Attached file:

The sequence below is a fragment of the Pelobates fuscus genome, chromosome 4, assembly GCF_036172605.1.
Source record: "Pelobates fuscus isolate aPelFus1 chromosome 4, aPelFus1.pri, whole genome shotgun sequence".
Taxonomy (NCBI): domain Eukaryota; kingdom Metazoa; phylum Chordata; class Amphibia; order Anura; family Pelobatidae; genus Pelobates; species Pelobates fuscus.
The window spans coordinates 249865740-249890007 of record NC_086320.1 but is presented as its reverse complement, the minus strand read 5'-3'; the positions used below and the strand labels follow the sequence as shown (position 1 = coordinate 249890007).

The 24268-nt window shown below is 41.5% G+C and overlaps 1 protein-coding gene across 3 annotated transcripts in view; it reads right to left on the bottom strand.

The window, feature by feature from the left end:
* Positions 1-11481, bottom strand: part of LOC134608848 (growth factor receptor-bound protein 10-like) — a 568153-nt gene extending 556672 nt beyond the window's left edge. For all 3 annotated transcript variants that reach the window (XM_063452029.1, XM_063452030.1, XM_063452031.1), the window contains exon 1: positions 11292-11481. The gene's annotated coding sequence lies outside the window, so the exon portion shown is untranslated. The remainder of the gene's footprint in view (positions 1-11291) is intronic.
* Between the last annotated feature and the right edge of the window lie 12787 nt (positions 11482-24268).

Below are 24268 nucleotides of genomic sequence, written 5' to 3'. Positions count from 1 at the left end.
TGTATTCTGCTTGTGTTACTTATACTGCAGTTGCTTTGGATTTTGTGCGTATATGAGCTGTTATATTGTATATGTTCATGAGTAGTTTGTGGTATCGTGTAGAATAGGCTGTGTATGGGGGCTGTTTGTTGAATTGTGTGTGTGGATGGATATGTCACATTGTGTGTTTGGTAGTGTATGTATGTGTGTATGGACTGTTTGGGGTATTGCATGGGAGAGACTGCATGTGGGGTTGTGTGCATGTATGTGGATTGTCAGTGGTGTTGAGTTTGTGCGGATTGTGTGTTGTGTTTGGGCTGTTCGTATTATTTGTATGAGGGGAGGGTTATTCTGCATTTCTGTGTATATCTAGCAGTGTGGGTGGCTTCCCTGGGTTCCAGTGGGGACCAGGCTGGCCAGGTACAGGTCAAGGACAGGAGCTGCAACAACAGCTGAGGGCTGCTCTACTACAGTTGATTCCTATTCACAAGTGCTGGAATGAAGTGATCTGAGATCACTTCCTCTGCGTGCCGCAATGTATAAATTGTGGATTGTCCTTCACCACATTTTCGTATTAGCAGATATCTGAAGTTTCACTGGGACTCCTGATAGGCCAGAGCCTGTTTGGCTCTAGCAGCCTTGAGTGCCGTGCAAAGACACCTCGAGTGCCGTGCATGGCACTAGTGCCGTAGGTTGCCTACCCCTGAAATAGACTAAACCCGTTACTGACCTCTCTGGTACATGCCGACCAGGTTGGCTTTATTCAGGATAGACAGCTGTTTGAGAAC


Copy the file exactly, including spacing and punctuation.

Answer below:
The sequence below is a fragment of the Pelobates fuscus genome, chromosome 4, assembly GCF_036172605.1.
Source record: "Pelobates fuscus isolate aPelFus1 chromosome 4, aPelFus1.pri, whole genome shotgun sequence".
Taxonomy (NCBI): domain Eukaryota; kingdom Metazoa; phylum Chordata; class Amphibia; order Anura; family Pelobatidae; genus Pelobates; species Pelobates fuscus.
The window spans coordinates 249865740-249890007 of record NC_086320.1 but is presented as its reverse complement, the minus strand read 5'-3'; the positions used below and the strand labels follow the sequence as shown (position 1 = coordinate 249890007).

The 24268-nt window shown below is 41.5% G+C and overlaps 1 protein-coding gene across 3 annotated transcripts in view; it reads right to left on the bottom strand.

The window, feature by feature from the left end:
* Positions 1-11481, bottom strand: part of LOC134608848 (growth factor receptor-bound protein 10-like) — a 568153-nt gene extending 556672 nt beyond the window's left edge. For all 3 annotated transcript variants that reach the window (XM_063452029.1, XM_063452030.1, XM_063452031.1), the window contains exon 1: positions 11292-11481. The gene's annotated coding sequence lies outside the window, so the exon portion shown is untranslated. The remainder of the gene's footprint in view (positions 1-11291) is intronic.
* Between the last annotated feature and the right edge of the window lie 12787 nt (positions 11482-24268).

Below are 24268 nucleotides of genomic sequence, written 5' to 3'. Positions count from 1 at the left end.
TGTATTCTGCTTGTGTTACTTATACTGCAGTTGCTTTGGATTTTGTGCGTATATGAGCTGTTATATTGTATATGTTCATGAGTAGTTTGTGGTATCGTGTAGAATAGGCTGTGTATGGGGGCTGTTTGTTGAATTGTGTGTGTGGATGGATATGTCACATTGTGTGTTTGGTAGTGTATGTATGTGTGTATGGACTGTTTGGGGTATTGCATGGGAGAGACTGCATGTGGGGTTGTGTGCATGTATGTGGATTGTCAGTGGTGTTGAGTTTGTGCGGATTGTGTGTTGTGTTTGGGCTGTTCGTATTATTTGTATGAGGGGAGGGTTATTCTGCATTTCTGTGTATATCTAGCAGTGTGGGTGGCTTCCCTGGGTTCCAGTGGGGACCAGGCTGGCCAGGTACAGGTCAAGGACAGGAGCTGCAACAACAGCTGAGGGCTGCTCTACTACAGTTGATTCCTATTCACAAGTGCTGGAATGAAGTGATCTGAGATCACTTCCTCTGCGTGCCGCAATGTATAAATTGTGGATTGTCCTTCACCACATTTTCGTATTAGCAGATATCTGAAGTTTCACTGGGACTCCTGATAGGCCAGAGCCTGTTTGGCTCTAGCAGCCTTGAGTGCCGTGCAAAGACACCTCGAGTGCCGTGCATGGCACTAGTGCCGTAGGTTGCCTACCCCTGAAATAGACTAAACCCGTTACTGACCTCTCTGGTACATGCCGACCAGGTTGGCTTTATTCAGGATAGACAGCTGTTTGAGAAC